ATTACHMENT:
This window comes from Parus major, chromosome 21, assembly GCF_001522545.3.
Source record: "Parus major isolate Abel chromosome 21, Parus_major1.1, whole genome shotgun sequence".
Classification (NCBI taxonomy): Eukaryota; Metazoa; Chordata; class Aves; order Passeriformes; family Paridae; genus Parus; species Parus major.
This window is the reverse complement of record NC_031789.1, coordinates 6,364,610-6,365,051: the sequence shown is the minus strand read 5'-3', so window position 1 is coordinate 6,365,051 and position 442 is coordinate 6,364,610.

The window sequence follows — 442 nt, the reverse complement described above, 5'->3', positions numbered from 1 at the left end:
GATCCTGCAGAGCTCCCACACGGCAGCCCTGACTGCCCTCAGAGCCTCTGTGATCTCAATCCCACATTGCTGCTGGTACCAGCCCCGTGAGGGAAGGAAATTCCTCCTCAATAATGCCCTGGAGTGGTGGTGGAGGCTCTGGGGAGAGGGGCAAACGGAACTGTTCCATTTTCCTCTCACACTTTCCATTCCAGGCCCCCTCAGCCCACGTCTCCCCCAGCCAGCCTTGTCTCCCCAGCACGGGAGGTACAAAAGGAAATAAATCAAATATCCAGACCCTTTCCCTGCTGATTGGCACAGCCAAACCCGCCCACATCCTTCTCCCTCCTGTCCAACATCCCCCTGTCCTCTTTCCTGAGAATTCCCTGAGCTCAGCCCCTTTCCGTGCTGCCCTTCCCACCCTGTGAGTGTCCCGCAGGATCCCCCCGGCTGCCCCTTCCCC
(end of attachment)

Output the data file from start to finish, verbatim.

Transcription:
This window comes from Parus major, chromosome 21, assembly GCF_001522545.3.
Source record: "Parus major isolate Abel chromosome 21, Parus_major1.1, whole genome shotgun sequence".
Classification (NCBI taxonomy): Eukaryota; Metazoa; Chordata; class Aves; order Passeriformes; family Paridae; genus Parus; species Parus major.
This window is the reverse complement of record NC_031789.1, coordinates 6,364,610-6,365,051: the sequence shown is the minus strand read 5'-3', so window position 1 is coordinate 6,365,051 and position 442 is coordinate 6,364,610.

The window sequence follows — 442 nt, the reverse complement described above, 5'->3', positions numbered from 1 at the left end:
GATCCTGCAGAGCTCCCACACGGCAGCCCTGACTGCCCTCAGAGCCTCTGTGATCTCAATCCCACATTGCTGCTGGTACCAGCCCCGTGAGGGAAGGAAATTCCTCCTCAATAATGCCCTGGAGTGGTGGTGGAGGCTCTGGGGAGAGGGGCAAACGGAACTGTTCCATTTTCCTCTCACACTTTCCATTCCAGGCCCCCTCAGCCCACGTCTCCCCCAGCCAGCCTTGTCTCCCCAGCACGGGAGGTACAAAAGGAAATAAATCAAATATCCAGACCCTTTCCCTGCTGATTGGCACAGCCAAACCCGCCCACATCCTTCTCCCTCCTGTCCAACATCCCCCTGTCCTCTTTCCTGAGAATTCCCTGAGCTCAGCCCCTTTCCGTGCTGCCCTTCCCACCCTGTGAGTGTCCCGCAGGATCCCCCCGGCTGCCCCTTCCCC